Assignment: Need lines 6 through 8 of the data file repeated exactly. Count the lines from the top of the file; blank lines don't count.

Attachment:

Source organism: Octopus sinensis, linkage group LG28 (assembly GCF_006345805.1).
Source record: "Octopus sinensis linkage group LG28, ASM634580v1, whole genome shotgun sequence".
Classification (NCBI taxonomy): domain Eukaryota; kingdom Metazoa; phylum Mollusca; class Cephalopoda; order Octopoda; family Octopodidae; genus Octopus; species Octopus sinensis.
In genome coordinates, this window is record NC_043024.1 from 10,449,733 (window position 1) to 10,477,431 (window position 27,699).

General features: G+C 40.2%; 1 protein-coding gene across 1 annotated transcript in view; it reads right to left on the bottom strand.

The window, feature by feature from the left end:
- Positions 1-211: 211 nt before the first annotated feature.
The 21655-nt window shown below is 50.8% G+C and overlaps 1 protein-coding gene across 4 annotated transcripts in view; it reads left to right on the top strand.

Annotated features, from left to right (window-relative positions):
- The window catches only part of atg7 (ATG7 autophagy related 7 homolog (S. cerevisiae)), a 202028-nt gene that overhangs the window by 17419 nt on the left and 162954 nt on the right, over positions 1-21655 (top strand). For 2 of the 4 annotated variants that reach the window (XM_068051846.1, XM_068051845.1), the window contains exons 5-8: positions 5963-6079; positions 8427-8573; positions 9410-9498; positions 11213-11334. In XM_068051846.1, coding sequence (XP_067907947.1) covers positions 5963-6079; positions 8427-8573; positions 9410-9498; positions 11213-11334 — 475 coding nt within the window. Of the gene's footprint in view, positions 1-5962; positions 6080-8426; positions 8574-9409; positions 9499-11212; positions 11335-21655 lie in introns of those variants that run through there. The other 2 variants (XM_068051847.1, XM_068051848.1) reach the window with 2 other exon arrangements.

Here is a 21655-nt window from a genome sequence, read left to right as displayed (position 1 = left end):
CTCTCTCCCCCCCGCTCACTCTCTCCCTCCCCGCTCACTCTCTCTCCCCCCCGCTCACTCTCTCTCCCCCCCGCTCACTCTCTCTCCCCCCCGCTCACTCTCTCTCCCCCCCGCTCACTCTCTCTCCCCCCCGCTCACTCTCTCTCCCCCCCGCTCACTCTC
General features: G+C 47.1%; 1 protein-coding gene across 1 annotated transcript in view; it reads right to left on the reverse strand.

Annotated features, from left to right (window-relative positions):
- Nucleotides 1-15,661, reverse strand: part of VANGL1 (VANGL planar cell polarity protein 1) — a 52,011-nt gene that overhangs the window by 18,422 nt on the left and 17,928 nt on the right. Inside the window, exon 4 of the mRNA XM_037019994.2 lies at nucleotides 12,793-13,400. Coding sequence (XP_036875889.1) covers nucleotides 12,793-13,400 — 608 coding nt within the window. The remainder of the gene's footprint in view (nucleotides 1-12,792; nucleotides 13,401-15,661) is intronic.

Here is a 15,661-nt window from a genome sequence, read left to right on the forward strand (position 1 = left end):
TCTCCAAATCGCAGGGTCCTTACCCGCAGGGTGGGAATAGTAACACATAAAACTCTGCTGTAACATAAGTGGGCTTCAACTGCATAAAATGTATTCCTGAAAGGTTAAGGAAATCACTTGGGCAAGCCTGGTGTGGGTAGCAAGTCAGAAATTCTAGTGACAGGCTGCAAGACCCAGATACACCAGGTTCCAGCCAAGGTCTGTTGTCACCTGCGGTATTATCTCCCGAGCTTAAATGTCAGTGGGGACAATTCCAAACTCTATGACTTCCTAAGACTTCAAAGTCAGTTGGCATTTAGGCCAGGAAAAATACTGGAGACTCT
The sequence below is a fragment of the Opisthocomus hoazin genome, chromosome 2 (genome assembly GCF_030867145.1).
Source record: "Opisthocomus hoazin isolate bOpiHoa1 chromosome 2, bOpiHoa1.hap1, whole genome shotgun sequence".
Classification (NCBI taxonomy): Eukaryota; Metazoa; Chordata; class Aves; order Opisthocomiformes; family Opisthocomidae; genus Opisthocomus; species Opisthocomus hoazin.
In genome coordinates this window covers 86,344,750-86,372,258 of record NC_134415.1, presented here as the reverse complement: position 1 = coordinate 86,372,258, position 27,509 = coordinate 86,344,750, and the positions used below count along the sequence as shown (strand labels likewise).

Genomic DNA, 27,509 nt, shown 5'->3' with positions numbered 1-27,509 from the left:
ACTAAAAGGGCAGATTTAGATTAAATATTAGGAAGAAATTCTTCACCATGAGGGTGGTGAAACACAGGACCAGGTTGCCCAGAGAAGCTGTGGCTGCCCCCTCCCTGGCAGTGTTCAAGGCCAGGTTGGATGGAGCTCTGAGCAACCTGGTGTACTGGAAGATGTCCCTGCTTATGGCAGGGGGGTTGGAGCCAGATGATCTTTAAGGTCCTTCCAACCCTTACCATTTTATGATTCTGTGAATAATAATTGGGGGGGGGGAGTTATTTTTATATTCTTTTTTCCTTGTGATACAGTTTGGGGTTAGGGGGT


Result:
The window, feature by feature from the left end:
- Positions 1-211: 211 nt before the first annotated feature.
The 21655-nt window shown below is 50.8% G+C and overlaps 1 protein-coding gene across 4 annotated transcripts in view; it reads left to right on the top strand.